The feast of the fattened ox took place during the period known as the "Shrove Days", a prosperous period which interrupts the time of Lent and sees the carnival reborn for the last time. The Revolution put an end to this very popular custom: subject to suspicion like all carnival celebrations, the festival was abolished in 1790, in the name of maintaining public order. Restored by Napoleon Ier in 1805, it was again abolished in 1848, this time by the Republic, abolition which was short-lived since Napoleon III authorized it again in 1852. This celebration, which represented one of the highlights of the Paris carnival, met a success that was not denied until the end of the 19th centurye century, despite some interruptions due to the war and then to the crisis facing the profession of butchers.

Image Analysis

The procession of fatty beef in Paris in the 19th centurye century

Diaries, engravings, paintings, songs and vaudevilles bear witness to this success, such as the very famous one in two acts by Paul de Kock in 1845. The feast is generally announced in a program which specifies the order followed by the procession and its route. across Paris. This Parisian woodcut engraving thus shows a caparisoned ox decorated with garlands of flowers led by men dressed as savages and armed with heavy clubs. Behind them come figures dressed in contemporary or folkloric clothes and Mamluk horsemen.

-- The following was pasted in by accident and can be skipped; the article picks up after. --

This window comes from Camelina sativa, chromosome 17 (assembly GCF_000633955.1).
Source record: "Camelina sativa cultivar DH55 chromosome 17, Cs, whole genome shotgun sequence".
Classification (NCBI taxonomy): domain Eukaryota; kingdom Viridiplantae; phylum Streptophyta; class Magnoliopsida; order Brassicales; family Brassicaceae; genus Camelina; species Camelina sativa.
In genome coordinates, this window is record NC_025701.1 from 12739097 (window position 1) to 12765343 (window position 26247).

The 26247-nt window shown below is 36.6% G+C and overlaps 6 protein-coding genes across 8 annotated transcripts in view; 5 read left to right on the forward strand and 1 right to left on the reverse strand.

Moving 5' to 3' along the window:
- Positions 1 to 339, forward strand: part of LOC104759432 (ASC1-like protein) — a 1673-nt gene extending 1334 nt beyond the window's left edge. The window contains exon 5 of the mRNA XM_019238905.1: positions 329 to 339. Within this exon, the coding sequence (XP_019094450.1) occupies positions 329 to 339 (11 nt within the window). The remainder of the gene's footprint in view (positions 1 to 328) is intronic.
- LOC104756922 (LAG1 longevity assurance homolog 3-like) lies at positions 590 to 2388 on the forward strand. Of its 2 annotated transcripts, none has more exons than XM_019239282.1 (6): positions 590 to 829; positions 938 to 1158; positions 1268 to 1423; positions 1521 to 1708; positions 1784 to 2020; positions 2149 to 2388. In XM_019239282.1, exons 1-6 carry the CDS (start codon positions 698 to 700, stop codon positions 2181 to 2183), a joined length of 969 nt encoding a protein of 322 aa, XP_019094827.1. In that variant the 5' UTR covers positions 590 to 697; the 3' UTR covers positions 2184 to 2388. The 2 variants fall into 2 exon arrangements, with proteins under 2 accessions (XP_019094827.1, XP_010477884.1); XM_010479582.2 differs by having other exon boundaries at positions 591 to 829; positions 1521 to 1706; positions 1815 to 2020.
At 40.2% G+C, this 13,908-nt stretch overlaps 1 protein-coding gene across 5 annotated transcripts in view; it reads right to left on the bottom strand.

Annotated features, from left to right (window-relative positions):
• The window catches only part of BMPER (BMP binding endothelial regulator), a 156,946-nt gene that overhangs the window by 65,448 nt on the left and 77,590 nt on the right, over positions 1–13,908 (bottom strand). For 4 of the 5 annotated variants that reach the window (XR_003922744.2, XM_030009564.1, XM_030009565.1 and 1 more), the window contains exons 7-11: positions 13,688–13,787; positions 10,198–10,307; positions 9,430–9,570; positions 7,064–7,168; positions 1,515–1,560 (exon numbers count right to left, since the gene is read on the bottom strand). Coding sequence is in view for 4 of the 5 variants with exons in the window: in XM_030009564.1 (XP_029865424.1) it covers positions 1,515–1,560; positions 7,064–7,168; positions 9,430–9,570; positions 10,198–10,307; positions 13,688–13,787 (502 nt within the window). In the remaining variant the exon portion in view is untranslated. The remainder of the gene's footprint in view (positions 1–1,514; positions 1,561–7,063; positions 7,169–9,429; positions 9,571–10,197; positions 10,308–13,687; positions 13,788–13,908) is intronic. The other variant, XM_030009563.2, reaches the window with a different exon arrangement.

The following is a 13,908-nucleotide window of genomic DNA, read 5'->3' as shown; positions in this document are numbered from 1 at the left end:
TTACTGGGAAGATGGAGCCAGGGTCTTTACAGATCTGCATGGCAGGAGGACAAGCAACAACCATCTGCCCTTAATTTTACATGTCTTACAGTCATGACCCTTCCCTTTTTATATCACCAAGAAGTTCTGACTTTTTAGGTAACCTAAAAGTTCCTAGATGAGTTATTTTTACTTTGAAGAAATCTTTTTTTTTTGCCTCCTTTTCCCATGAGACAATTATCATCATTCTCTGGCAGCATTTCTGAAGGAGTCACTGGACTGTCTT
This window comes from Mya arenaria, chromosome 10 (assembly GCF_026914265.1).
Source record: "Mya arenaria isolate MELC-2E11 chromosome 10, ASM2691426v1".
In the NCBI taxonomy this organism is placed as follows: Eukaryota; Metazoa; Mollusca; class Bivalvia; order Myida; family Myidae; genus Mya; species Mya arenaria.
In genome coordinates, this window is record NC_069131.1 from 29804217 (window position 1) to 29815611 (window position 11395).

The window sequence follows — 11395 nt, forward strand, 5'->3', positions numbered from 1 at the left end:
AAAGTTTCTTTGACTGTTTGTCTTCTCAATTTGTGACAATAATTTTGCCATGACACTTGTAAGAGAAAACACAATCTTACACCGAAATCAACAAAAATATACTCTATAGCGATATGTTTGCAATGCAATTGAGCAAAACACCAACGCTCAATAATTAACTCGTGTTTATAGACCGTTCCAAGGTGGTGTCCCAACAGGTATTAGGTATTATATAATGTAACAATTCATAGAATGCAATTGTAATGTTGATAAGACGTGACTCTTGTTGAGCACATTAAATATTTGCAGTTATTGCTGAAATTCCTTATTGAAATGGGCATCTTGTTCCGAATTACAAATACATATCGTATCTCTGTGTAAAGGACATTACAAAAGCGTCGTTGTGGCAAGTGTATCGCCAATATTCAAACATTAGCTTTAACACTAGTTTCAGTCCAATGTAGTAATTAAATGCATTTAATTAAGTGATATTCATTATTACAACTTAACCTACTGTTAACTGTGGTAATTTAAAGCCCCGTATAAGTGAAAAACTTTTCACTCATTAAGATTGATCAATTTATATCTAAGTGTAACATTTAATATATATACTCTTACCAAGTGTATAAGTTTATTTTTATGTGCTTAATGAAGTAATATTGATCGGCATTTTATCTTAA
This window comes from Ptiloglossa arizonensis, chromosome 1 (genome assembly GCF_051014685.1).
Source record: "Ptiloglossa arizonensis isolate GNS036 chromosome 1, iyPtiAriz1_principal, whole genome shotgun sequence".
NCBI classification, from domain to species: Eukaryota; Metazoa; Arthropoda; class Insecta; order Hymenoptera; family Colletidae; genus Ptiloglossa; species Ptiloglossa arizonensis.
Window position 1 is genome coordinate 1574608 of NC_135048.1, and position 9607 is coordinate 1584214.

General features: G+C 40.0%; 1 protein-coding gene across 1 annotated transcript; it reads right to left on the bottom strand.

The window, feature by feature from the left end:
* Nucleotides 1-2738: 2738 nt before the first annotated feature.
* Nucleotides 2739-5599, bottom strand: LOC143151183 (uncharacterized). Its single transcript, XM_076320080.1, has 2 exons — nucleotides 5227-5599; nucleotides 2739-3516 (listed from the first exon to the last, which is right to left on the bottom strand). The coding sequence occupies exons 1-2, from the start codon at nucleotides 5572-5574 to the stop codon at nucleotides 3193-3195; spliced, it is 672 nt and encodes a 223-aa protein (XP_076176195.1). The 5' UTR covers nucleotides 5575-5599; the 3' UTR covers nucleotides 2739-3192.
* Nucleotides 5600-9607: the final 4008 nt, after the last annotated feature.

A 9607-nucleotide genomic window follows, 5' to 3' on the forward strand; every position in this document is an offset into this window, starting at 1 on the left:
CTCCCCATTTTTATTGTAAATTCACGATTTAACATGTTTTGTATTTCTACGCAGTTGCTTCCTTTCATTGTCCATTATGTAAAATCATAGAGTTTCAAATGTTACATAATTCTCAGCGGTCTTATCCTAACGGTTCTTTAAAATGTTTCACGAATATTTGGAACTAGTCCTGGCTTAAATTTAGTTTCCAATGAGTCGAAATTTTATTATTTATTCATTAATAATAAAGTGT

This other engraving on laid paper, dated 1835, testifies to this mixture of eras and civilizations which characterizes the carnival. It represents the procession of fatty beef as it leaves the Roule slaughterhouse, an establishment created by Napoleon Ier in 1810 on the outskirts of Paris. At the head marches a mighty flowery ox, flanked by two men disguised as feathered savages and a rider guard in motley costumes. Behind them appears a chariot driven by a strange mythological figure decked out in angel wings and holding the scythe of Death. The text printed under the engraving indicates the route that the procession must follow in the streets of the capital on Sunday and then Shrove Tuesday. The details he provides on the size and weight of the ox are there to explain the choice and acquisition of this animal at a cattle market.

The Fête du Bœuf Gras also had its photographers: a photograph of Hippolyte Bayard (1801-1887), one of the pioneers of photography and the inventor of a direct positive photographic process on paper, represents the procession in place Vendôme in 1852, when it had just been authorized again by Napoleon III. The high-angle shot highlights the scale of the protest, which is attended by a compact crowd under close police surveillance.